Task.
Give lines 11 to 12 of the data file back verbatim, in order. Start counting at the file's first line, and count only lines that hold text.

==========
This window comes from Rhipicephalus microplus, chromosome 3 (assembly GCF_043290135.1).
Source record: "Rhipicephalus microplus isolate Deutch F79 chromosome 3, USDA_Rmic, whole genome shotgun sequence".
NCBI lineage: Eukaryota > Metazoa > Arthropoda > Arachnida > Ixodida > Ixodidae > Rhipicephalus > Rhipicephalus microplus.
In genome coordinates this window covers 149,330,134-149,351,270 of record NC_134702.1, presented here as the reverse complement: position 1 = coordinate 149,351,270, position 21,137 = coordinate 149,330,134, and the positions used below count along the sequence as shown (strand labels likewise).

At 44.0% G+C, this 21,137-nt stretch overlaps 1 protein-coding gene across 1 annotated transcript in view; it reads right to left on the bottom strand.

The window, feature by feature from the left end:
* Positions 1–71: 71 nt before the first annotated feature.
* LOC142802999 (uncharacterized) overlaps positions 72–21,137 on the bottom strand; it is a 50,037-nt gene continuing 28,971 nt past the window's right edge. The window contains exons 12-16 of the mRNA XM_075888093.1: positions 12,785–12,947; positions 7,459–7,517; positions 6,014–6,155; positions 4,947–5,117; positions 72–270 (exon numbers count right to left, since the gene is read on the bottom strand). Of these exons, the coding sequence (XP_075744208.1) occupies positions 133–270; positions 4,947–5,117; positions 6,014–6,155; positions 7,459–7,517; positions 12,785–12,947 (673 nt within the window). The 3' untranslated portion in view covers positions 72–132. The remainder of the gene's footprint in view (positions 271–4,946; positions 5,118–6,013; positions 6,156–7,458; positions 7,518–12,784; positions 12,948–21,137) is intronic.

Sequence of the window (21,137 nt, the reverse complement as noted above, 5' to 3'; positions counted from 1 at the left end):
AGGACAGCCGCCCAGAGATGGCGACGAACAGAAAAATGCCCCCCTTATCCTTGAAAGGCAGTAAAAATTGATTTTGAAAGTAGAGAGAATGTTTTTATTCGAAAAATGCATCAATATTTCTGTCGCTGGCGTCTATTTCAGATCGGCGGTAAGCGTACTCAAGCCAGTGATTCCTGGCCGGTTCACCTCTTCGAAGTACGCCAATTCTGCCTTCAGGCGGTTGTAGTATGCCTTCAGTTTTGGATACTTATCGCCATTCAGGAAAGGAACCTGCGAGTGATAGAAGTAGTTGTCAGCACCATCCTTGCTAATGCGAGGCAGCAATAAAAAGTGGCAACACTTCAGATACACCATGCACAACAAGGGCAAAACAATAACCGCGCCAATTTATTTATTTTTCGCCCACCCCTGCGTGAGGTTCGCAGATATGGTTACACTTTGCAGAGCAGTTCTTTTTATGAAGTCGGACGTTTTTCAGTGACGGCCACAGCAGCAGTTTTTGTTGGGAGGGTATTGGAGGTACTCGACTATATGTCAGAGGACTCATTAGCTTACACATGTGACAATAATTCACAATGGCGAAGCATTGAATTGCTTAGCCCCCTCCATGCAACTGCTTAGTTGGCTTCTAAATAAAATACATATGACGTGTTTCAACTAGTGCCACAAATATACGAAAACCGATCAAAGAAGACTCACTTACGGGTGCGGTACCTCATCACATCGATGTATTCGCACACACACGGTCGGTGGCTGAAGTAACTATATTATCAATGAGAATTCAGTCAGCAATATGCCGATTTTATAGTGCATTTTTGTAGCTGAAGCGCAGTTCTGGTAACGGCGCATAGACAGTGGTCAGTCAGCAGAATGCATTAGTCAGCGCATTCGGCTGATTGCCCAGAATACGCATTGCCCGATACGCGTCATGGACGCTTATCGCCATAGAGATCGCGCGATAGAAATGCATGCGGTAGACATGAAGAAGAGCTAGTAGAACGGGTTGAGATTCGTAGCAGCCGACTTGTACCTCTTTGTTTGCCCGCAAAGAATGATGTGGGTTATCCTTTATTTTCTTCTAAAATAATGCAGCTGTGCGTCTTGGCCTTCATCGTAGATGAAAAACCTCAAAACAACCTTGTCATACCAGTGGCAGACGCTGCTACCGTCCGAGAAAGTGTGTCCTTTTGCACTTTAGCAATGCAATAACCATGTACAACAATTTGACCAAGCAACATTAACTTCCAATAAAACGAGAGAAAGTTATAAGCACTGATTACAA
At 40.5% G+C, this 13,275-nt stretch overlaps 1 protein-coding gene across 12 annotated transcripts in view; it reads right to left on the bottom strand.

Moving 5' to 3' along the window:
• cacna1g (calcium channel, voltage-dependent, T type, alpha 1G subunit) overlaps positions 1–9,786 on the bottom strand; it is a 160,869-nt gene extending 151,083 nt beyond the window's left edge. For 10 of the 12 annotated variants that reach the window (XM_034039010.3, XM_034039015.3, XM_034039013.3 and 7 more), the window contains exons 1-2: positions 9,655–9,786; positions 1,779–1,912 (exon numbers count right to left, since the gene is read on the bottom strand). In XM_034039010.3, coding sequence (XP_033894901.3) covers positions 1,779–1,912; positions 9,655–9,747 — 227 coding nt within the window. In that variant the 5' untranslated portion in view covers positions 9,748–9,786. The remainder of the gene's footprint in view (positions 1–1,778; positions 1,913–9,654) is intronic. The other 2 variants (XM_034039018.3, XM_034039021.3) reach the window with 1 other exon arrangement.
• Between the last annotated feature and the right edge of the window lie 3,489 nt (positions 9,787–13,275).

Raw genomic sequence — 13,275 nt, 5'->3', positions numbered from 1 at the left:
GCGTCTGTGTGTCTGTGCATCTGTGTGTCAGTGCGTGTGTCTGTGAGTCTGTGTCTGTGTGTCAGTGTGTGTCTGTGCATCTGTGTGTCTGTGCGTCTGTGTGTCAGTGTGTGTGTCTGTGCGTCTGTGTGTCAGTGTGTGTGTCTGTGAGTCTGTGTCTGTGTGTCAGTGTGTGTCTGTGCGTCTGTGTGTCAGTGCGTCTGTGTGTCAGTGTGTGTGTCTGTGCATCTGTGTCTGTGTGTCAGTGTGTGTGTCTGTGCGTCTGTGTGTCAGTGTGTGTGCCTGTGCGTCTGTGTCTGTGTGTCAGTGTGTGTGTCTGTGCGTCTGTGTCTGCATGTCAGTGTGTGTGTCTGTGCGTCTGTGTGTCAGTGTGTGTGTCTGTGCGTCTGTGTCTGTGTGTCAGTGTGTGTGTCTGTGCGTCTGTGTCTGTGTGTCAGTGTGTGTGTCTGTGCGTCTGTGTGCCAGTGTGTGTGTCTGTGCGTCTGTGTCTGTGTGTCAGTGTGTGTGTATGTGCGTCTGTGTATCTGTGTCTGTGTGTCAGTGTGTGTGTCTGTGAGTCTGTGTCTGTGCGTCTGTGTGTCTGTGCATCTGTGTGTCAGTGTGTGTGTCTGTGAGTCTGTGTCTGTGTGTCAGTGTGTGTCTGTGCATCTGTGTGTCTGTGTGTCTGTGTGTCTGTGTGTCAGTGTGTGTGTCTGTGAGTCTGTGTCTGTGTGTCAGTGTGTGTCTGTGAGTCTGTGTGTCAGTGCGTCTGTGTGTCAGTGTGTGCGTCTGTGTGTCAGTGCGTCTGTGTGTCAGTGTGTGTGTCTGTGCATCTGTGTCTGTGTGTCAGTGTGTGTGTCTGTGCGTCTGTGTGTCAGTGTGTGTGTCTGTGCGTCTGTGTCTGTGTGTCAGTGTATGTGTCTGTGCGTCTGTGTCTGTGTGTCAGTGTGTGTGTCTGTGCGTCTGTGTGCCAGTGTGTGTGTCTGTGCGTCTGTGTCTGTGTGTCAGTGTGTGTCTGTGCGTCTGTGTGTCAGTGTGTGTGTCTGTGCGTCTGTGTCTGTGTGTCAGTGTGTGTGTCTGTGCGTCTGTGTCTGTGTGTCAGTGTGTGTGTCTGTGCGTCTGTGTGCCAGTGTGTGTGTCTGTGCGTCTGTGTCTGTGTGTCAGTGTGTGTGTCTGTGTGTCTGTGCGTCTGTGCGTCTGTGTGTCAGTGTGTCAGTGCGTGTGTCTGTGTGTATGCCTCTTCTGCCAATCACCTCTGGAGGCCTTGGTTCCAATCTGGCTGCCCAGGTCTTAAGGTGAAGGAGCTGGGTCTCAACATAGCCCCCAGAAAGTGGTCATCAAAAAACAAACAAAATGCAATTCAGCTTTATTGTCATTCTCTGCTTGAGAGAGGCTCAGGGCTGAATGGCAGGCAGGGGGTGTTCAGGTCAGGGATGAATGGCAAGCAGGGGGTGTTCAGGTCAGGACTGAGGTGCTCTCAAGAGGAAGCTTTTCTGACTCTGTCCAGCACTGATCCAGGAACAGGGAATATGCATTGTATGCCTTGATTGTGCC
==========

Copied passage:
At 40.5% G+C, this 13,275-nt stretch overlaps 1 protein-coding gene across 12 annotated transcripts in view; it reads right to left on the bottom strand.

Moving 5' to 3' along the window: